US20060233648 *Jul 14, 2003Oct 19, 2006Chengxun LiuMethod for fluid transfer and the micro peristaltic pump
US20070189115 *Feb 14, 2006Aug 16, 2007Abraham YanivMagnetic stirring arrangement
US20100209263 *Feb 12, 2010Aug 19, 2010Mazur Daniel EModular fluid pump with cartridge
US20100284244 *Nov 11, 2010Abraham YanivMagnetic stirring arrangement
Classifications
U.S. Classification417/420
International ClassificationF04D29/22, F04D13/02, F04B35/00
Cooperative ClassificationF04D13/024, F04D29/2211
European ClassificationF04D13/02B3, F04D29/22B2
Legal Events
DateCodeEventDescription
Dec 8, 1994ASAssignment
Owner name: SENJU SEIYAKU KABUSHIKI KAISHA, JAPAN
Free format text: ASSIGNMENT OF ASSIGNORS INTEREST;ASSIGNOR:HIRAI, YOSHIAKI;REEL/FRAME:007267/0126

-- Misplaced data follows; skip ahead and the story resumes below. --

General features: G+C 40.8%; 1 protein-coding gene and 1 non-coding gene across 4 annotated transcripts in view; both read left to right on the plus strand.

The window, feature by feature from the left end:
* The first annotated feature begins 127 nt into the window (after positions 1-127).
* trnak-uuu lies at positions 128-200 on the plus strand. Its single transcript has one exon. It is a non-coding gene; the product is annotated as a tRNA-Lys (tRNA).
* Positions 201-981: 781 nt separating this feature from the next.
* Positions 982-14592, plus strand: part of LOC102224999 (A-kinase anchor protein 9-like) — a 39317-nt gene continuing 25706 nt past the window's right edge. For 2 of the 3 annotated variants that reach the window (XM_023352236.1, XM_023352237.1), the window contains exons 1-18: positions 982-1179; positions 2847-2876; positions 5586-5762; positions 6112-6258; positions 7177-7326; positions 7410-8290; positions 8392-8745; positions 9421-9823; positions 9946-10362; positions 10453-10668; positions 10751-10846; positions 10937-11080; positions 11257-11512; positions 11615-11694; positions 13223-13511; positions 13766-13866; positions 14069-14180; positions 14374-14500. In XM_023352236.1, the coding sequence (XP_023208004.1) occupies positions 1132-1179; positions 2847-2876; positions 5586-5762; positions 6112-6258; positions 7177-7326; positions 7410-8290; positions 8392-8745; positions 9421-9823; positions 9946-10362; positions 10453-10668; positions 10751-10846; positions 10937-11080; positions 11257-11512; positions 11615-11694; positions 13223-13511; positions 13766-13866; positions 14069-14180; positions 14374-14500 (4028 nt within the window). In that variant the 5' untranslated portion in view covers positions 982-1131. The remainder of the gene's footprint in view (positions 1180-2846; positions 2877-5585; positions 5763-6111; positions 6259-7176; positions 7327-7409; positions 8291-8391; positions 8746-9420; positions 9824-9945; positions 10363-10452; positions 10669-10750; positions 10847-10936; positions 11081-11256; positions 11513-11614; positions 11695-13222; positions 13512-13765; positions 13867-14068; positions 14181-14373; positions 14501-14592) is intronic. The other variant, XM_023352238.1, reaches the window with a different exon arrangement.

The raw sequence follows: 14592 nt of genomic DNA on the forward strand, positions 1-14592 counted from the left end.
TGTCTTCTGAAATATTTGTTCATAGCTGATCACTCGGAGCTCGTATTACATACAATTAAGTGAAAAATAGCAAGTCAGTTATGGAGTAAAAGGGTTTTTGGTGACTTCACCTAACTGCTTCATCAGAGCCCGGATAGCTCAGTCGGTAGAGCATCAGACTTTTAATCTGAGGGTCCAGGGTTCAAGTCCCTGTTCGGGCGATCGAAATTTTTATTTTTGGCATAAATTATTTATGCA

Effective date: 19940911
Owner name: SENJU SEIYAKU KABUSHIKI KAISHA, JAPAN
Free format text: ASSIGNMENT OF ASSIGNORS INTEREST;ASSIGNOR:TOJO, KAKUJI;REEL/FRAME:007267/0122
Effective date: 19940911
Owner name: TOJO, KAKUJI, JAPAN
Free format text: ASSIGNMENT OF ASSIGNORS INTEREST;ASSIGNOR:TOJO, KAKUJI;REEL/FRAME:007267/0122
Effective date: 19940911
Owner name: TOJO, KAKUJI, JAPAN
Free format text: ASSIGNMENT OF ASSIGNORS INTEREST;ASSIGNOR:HIRAI, YOSHIAKI;REEL/FRAME:007267/0126
Effective date: 19940911
Jul 24, 2000FPAYFee payment
Year of fee payment: 4
Aug 25, 2004REMIMaintenance fee reminder mailed
Feb 4, 2005LAPSLapse for failure to pay maintenance fees
Apr 5, 2005FPExpired due to failure to pay maintenance fee
Effective date: 20050204